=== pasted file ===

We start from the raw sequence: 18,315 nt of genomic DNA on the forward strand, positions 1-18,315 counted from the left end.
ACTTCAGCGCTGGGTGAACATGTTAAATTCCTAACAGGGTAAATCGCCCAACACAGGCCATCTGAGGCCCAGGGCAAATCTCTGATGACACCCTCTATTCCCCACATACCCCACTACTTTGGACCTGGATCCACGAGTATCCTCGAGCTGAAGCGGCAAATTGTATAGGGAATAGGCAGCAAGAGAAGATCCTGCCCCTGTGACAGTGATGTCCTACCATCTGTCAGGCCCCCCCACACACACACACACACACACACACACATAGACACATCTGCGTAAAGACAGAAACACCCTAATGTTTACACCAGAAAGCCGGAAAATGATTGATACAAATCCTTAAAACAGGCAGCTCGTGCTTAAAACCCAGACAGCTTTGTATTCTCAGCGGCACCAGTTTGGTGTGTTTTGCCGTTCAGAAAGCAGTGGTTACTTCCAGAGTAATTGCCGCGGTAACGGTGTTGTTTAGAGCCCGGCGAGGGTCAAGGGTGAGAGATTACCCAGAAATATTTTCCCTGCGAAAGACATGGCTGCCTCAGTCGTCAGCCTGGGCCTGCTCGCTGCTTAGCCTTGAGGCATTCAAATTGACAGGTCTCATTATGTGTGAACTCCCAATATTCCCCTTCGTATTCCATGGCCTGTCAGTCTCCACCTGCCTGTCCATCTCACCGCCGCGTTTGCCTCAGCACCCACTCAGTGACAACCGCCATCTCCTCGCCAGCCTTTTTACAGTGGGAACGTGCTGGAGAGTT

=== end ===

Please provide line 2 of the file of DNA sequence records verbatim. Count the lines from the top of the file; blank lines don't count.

ACTTCAGCGCTGGGTGAACATGTTAAATTCCTAACAGGGTAAATCGCCCAACACAGGCCATCTGAGGCCCAGGGCAAATCTCTGATGACACCCTCTATTCCCCACATACCCCACTACTTTGGACCTGGATCCACGAGTATCCTCGAGCTGAAGCGGCAAATTGTATAGGGAATAGGCAGCAAGAGAAGATCCTGCCCCTGTGACAGTGATGTCCTACCATCTGTCAGGCCCCCCCACACACACACACACACACACACACACATAGACACATCTGCGTAAAGACAGAAACACCCTAATGTTTACACCAGAAAGCCGGAAAATGATTGATACAAATCCTTAAAACAGGCAGCTCGTGCTTAAAACCCAGACAGCTTTGTATTCTCAGCGGCACCAGTTTGGTGTGTTTTGCCGTTCAGAAAGCAGTGGTTACTTCCAGAGTAATTGCCGCGGTAACGGTGTTGTTTAGAGCCCGGCGAGGGTCAAGGGTGAGAGATTACCCAGAAATATTTTCCCTGCGAAAGACATGGCTGCCTCAGTCGTCAGCCTGGGCCTGCTCGCTGCTTAGCCTTGAGGCATTCAAATTGACAGGTCTCATTATGTGTGAACTCCCAATATTCCCCTTCGTATTCCATGGCCTGTCAGTCTCCACCTGCCTGTCCATCTCACCGCCGCGTTTGCCTCAGCACCCACTCAGTGACAACCGCCATCTCCTCGCCAGCCTTTTTACAGTGGGAACGTGCTGGAGAGTT